The U.S. economy has been expanding for over 10 years, the longest economic expansion in U.S. history. When looking back, the bull run in stocks and the economic expansion may seem “easy” but there have been multiple periods of angst as we flirted with slow growth. This is to be expected when you are recovering from a financial crisis. This slow growth expansion has made it more precarious, just like the slower you go on a bike, the easier it is to fall over.
This expansion has been punctuated by periods of severe slowdowns. Below is the chart of the ISM Manufacturing Index. It is a survey of 300 manufacturing firms and monitors their production levels from month-to-month. In this survey, numbers below 50 are considered to be “contractionary” which means that the manufacturing part of our economy is in a recession. This is the third time during the last 10 years that the ISM has been below 50. It is important to note that in the prior two episodes the overall economy never went into recession.
The rapid drop in ISM has our attention. During the prior slowdowns we felt comfortable that the consumer would rule the day. Unemployment remained low and job growth was strong. Today, those numbers are slowing. September unemployment numbers came in at a 50-year low of 3.5 percent. Today, actual job growth slowed to just 136,000 this month (albeit with upward revisions to the prior months). We had been expecting job growth to slow, because the number of employable workers is drying up. If job growth starts to contract, that would signal that a recession was imminent, and we would act.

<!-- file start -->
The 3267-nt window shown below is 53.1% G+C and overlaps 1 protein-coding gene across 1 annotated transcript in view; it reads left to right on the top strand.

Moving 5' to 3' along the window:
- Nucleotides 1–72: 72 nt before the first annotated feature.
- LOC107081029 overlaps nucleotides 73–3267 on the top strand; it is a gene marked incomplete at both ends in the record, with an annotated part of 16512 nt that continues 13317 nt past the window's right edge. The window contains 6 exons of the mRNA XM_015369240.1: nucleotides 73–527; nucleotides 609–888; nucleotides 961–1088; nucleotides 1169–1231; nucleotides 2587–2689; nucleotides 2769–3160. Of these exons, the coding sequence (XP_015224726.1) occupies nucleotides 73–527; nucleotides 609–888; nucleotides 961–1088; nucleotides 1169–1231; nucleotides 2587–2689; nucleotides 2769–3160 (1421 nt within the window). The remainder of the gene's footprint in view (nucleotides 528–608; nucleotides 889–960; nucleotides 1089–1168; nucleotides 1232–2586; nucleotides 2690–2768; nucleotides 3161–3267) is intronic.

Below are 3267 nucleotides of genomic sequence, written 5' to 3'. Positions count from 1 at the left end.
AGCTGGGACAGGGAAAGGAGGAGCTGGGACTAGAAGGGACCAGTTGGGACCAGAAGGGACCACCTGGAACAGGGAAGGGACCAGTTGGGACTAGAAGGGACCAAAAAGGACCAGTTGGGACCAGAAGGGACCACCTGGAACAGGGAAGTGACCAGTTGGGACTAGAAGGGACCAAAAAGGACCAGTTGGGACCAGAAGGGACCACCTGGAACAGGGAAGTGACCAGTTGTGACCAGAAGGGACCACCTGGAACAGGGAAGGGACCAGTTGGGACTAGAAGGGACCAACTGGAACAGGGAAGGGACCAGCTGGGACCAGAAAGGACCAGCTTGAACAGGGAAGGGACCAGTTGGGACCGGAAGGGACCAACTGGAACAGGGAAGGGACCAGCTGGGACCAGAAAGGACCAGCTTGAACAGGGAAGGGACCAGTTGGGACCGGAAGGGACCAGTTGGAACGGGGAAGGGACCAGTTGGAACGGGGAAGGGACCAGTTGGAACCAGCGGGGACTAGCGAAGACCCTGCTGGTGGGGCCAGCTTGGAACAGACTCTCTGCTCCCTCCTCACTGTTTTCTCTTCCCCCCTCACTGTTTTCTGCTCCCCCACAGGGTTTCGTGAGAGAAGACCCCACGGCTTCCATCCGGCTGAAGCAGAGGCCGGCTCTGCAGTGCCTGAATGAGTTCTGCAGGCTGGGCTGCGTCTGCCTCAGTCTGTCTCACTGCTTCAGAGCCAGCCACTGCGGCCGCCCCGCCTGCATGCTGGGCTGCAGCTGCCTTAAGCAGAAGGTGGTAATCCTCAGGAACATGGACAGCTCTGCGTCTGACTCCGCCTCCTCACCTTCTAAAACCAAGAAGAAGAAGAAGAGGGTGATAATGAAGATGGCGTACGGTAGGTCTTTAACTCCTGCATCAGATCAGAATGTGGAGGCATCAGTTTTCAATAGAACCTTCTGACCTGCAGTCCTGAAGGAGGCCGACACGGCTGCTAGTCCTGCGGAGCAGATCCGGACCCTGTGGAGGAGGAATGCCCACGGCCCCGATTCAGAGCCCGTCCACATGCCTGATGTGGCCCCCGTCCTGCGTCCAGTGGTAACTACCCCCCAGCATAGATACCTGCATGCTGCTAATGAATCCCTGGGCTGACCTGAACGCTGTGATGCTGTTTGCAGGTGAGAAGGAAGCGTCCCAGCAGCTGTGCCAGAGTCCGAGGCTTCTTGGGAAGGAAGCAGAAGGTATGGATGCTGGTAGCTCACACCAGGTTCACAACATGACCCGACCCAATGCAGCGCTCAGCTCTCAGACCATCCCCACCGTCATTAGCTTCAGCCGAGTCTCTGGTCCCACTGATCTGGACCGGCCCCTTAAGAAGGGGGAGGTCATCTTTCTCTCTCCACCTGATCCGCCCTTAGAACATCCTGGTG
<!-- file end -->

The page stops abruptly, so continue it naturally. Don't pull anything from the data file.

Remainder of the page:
Where Does That Leave Us?
At this point in time we think patience is important. While headlines scream recession, tariffs and impeachment, our instruments tell us that the economy continues to grind ahead yet at a slower rate. We have reduced risk across our portfolios over the past 12 months and now find ourselves in a neutral-or-balanced position.
Week in Review and Our Takeaways
For the third time during this expansion, the manufacturing part of our economy has dipped into recession territory
The market traded off early in the week on poor manufacturing news but rebounded later in the week as employment data came in at an acceptable level